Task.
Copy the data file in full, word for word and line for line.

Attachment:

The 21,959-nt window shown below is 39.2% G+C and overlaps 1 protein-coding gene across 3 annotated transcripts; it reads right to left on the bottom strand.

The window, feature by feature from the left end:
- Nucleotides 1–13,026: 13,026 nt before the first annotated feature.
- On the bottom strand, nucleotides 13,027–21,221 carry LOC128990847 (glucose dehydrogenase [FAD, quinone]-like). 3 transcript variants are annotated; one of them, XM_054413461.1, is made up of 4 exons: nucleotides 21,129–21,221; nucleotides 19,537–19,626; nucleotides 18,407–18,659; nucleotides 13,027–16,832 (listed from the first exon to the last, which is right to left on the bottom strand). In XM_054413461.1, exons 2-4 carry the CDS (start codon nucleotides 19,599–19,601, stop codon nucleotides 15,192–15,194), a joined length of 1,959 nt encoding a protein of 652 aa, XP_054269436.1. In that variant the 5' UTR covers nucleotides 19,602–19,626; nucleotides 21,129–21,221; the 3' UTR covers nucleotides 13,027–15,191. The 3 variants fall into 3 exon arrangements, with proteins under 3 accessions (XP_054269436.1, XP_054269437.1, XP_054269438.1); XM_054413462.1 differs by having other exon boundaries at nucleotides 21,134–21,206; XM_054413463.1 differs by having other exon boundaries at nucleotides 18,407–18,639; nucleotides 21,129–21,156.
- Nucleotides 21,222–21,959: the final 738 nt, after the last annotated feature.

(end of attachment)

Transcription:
The 21,959-nt window shown below is 39.2% G+C and overlaps 1 protein-coding gene across 3 annotated transcripts; it reads right to left on the bottom strand.

The window, feature by feature from the left end:
- Nucleotides 1–13,026: 13,026 nt before the first annotated feature.
- On the bottom strand, nucleotides 13,027–21,221 carry LOC128990847 (glucose dehydrogenase [FAD, quinone]-like). 3 transcript variants are annotated; one of them, XM_054413461.1, is made up of 4 exons: nucleotides 21,129–21,221; nucleotides 19,537–19,626; nucleotides 18,407–18,659; nucleotides 13,027–16,832 (listed from the first exon to the last, which is right to left on the bottom strand). In XM_054413461.1, exons 2-4 carry the CDS (start codon nucleotides 19,599–19,601, stop codon nucleotides 15,192–15,194), a joined length of 1,959 nt encoding a protein of 652 aa, XP_054269436.1. In that variant the 5' UTR covers nucleotides 19,602–19,626; nucleotides 21,129–21,221; the 3' UTR covers nucleotides 13,027–15,191. The 3 variants fall into 3 exon arrangements, with proteins under 3 accessions (XP_054269436.1, XP_054269437.1, XP_054269438.1); XM_054413462.1 differs by having other exon boundaries at nucleotides 21,134–21,206; XM_054413463.1 differs by having other exon boundaries at nucleotides 18,407–18,639; nucleotides 21,129–21,156.
- Nucleotides 21,222–21,959: the final 738 nt, after the last annotated feature.